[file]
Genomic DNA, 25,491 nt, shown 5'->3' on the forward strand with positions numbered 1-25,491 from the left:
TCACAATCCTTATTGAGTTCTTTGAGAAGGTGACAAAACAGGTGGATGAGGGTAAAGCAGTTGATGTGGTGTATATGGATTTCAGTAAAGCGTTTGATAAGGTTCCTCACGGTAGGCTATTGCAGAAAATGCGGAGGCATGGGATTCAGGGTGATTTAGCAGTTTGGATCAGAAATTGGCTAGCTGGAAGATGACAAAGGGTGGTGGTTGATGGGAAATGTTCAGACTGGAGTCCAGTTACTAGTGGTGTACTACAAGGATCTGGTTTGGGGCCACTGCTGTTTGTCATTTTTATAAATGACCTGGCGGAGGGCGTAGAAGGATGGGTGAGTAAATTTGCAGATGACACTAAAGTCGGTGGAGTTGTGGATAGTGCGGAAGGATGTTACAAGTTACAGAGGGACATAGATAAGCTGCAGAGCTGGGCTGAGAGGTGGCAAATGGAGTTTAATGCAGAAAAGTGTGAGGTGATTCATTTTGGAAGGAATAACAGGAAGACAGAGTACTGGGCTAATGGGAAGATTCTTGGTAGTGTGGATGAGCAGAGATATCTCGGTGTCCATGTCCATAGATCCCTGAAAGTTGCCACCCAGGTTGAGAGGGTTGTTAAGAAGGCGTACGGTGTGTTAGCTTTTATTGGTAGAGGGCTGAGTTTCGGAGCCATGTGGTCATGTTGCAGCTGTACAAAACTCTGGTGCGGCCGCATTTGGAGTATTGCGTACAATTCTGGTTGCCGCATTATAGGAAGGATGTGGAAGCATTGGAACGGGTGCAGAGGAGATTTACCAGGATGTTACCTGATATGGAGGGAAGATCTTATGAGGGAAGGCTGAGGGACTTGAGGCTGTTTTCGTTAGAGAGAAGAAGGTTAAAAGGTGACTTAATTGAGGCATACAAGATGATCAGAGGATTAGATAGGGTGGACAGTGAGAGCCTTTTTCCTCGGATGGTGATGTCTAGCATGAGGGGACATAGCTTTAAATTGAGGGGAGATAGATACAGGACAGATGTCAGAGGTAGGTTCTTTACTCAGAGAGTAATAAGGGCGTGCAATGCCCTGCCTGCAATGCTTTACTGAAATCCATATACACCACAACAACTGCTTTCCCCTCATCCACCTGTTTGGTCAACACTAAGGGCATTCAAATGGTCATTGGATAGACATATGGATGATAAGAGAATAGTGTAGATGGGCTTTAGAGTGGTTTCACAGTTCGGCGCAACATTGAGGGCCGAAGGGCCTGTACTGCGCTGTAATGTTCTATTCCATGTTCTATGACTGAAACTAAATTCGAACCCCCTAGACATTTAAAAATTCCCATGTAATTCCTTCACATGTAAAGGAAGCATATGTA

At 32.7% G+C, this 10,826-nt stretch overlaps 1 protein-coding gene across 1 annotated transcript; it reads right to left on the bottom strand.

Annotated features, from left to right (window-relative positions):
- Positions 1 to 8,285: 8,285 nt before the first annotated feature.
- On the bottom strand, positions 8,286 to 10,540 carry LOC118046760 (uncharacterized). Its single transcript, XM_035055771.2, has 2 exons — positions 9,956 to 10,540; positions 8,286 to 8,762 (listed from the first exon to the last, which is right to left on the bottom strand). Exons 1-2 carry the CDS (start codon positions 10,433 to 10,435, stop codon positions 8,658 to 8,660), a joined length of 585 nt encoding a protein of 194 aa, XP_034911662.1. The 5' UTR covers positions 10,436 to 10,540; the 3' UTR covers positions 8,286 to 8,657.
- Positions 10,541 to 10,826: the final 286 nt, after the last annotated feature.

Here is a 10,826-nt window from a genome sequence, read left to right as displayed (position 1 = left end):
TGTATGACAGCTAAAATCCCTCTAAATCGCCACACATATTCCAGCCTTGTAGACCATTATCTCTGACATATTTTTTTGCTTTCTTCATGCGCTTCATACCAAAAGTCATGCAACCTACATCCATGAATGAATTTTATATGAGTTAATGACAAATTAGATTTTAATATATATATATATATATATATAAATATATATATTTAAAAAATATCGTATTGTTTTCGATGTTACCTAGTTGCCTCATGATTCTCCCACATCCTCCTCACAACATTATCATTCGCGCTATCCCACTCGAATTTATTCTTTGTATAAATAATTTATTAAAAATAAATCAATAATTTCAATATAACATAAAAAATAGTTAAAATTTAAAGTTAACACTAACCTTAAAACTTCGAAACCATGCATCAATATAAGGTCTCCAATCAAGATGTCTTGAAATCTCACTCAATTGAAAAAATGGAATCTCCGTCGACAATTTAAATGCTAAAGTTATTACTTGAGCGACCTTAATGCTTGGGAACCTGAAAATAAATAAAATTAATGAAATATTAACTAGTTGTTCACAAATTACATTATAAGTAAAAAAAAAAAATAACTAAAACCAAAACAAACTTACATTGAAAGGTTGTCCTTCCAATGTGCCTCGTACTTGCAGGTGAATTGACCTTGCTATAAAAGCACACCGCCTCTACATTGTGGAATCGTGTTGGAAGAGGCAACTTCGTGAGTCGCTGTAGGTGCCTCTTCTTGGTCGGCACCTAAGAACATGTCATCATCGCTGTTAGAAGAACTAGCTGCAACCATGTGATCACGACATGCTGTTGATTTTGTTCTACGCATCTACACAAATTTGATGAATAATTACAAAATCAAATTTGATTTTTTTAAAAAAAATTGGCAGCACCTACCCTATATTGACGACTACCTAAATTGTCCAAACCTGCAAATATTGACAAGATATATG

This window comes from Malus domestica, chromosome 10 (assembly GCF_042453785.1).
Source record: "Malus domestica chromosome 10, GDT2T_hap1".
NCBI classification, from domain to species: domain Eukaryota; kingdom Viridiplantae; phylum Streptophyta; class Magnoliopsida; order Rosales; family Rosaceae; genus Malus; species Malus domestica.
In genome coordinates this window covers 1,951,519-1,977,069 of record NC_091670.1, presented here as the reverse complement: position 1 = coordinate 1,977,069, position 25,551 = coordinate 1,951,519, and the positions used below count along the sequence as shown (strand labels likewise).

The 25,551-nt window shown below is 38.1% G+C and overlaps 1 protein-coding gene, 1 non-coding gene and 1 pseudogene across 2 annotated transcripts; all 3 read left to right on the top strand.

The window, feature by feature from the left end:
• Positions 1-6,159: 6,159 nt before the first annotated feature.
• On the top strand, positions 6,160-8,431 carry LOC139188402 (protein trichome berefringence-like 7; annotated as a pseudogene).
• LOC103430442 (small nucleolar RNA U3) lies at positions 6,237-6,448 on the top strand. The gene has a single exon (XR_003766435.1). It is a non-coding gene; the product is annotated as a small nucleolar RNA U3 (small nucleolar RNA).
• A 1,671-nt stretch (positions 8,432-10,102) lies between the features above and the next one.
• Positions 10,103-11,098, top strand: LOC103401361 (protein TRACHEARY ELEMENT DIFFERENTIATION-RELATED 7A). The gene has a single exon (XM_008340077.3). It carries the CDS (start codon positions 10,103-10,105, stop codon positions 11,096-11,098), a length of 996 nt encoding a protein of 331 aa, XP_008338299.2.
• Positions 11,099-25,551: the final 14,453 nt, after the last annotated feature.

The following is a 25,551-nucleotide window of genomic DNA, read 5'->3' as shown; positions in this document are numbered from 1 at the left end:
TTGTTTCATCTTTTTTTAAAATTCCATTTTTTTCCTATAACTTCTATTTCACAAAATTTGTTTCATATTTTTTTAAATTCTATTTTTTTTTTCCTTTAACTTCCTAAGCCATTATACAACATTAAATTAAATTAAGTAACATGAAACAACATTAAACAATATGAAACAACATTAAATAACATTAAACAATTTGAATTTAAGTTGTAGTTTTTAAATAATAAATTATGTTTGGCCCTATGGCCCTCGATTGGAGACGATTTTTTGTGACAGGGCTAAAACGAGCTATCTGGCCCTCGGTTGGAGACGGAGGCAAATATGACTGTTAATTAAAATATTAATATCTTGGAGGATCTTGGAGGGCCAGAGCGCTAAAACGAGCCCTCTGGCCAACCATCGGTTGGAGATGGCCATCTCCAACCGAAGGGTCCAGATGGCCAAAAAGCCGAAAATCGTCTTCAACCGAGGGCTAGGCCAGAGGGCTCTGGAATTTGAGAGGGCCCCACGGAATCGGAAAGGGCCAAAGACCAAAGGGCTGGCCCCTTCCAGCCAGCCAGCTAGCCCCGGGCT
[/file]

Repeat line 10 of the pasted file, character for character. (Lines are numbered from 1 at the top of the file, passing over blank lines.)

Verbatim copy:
This window comes from Malus domestica, chromosome 10 (assembly GCF_042453785.1).